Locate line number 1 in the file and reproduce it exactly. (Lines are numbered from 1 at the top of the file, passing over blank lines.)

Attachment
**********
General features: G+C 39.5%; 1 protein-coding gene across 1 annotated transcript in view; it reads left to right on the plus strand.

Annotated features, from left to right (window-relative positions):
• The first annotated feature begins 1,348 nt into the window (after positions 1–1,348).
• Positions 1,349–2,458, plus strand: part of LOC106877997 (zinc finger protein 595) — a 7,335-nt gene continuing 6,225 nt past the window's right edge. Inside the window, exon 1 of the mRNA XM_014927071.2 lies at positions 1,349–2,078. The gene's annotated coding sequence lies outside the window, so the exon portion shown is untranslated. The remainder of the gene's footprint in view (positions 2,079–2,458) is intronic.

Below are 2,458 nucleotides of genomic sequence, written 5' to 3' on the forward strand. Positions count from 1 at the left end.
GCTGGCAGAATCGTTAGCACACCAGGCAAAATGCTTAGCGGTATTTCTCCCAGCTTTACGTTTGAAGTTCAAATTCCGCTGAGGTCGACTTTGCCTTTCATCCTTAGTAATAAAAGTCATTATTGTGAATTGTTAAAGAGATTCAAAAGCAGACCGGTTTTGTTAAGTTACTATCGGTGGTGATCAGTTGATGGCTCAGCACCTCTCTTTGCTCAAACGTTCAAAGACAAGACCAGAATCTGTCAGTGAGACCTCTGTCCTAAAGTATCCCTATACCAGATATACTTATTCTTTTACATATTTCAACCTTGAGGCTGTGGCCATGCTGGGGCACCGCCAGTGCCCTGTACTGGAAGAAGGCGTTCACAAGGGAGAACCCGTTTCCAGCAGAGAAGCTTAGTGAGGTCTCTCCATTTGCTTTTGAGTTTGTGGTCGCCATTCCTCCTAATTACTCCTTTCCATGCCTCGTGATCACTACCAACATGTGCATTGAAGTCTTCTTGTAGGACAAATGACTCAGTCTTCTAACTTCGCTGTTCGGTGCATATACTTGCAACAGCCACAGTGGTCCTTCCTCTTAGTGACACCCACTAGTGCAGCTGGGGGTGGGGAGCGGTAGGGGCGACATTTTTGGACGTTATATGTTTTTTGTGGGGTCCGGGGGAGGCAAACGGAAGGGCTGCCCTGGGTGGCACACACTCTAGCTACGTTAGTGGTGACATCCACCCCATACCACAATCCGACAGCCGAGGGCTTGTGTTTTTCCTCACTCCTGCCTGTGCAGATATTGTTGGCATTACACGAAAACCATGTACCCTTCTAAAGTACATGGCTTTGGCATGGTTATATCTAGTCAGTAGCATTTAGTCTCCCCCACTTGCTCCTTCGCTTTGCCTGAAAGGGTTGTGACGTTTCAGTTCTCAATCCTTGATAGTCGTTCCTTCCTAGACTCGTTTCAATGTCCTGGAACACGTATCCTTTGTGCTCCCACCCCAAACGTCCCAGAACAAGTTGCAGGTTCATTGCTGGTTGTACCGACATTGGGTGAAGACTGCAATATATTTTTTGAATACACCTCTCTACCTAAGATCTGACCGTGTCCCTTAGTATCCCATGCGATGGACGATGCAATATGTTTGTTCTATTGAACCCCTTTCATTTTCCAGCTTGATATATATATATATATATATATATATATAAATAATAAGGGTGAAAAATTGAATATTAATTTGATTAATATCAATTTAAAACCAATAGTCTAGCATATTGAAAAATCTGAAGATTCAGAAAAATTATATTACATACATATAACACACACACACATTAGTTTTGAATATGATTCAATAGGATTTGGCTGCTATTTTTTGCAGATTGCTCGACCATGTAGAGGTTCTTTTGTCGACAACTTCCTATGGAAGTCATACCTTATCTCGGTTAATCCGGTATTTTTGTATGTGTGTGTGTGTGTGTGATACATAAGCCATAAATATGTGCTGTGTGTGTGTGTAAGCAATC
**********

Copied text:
General features: G+C 39.5%; 1 protein-coding gene across 1 annotated transcript in view; it reads left to right on the plus strand.